Food Gardening Network
Caramelized Onions

Caramelized Onions

There’s something so satisfying about the smell, taste, and texture of caramelized onions. They’re the focal point in French onion soup, and they can add a whole new dimension to your cooking. Use them to top a pizza, make a rich onion dip, or wherever your culinary imagination takes you.

Caramel comes from cooking sugar. Onions are naturally sweet; as you slowly cook them, they’ll release their own sugars, which will begin the caramelization process. You may see recipes that call for adding sugar to the onions; if you’re using sweet onions, you don’t really need any extra sugar.




  1. Cut a half inch off the stem end of the onions.
  2. Cut the onions in half from stem end to root end.
  3. Remove outer skins.
  4. Lay the onion halves, cut side down, and slice into the onion from the stem end toward the root end. Don’t cut into the root end; you’re using it to help hold the slices together until you’re done.
  5. Once you’ve made all your slicing cuts, cut a V into the root end of the onion to release the slices. Put the slices into a bowl and continue the process with the rest of the onions.
  6. Heat a wide, thick-bottomed pan (or a broad cast iron skillet) on medium-high heat and add olive oil and butter,
  7. When the butter is melted and the oil starts to shimmer, add your onions and stir to coat.
  8. Spread the onions out so they all get equal contact with the bottom of the pan.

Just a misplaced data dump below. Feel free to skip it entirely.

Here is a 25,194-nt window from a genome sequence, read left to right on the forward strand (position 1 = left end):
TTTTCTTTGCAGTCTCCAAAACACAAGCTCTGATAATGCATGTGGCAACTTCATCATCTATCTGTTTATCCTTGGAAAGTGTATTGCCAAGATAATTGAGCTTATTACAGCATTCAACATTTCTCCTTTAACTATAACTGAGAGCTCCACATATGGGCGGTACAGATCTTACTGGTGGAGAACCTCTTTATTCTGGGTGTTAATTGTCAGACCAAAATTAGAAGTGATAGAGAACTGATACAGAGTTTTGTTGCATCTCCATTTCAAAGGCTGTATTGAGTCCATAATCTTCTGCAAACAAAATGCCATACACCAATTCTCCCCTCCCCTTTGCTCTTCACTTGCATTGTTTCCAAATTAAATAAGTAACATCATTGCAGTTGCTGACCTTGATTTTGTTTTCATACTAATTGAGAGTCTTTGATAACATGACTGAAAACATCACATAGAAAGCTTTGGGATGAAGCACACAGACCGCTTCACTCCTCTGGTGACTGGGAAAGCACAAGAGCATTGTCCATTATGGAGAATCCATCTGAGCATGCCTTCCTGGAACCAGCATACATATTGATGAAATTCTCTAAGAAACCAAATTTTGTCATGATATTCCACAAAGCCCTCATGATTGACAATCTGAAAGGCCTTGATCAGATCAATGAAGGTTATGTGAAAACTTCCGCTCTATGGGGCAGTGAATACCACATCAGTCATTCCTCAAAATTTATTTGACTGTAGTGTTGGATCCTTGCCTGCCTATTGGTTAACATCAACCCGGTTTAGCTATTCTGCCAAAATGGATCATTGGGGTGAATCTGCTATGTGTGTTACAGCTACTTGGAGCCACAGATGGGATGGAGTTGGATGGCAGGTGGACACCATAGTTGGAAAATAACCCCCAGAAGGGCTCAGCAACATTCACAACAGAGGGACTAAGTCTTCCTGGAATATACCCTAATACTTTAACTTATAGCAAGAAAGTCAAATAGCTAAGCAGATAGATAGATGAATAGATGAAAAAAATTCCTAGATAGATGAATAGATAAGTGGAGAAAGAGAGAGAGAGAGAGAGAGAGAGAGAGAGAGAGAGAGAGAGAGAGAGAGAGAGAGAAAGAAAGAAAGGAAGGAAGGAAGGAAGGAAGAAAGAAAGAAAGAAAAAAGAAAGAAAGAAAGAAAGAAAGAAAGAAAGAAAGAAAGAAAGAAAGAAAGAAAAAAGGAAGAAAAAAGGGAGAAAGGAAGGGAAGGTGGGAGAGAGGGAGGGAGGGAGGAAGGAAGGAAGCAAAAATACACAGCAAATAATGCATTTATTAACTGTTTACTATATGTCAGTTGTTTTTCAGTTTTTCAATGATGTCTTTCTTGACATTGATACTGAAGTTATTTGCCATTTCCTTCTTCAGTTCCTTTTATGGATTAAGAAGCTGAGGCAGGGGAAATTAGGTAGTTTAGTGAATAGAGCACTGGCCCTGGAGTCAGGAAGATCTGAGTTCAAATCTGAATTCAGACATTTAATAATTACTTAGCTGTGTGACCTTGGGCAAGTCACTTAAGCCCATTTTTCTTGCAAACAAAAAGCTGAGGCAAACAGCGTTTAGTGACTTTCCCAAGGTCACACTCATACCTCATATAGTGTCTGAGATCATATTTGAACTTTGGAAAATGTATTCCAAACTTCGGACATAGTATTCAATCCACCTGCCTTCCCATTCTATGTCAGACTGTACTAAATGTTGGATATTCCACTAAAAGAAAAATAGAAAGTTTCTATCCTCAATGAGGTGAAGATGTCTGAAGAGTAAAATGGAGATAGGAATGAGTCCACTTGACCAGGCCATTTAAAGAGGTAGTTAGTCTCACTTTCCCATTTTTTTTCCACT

9. Turn the heat down to medium or medium-low; this is a slow cooking process. You don’t want the onions to burn.
  10. After about 10 minutes, add a little salt to the onions. This is where you can also add about a teaspoon of sugar, if you really want to. If you’re using sweet onions, don’t bother. Add a tiny bit of water to the pan to keep the onions from sticking. Stir every few minutes.
  11. Turn the heat to low and continue to cook the onions for another half hour, stirring them every few minutes. When the onions start sticking to the pan, leave them there for a few minutes so they can brown, then stir them again. Don’t let them burn!
  12. Add a little olive oil if the onions are sticking too much.
  13. Scrape the browned bits of onion on the bottom of the pan as you go. Continue this process as the onions turn a richer, deeper brown.
  14. When the onions look about done, you can add a splash of balsamic vinegar, wine, or even just a little water to deglaze the pan and scrape up the last bits of tasty caramelized onions.
  15. Store in a sealed container in the fridge for up to a week.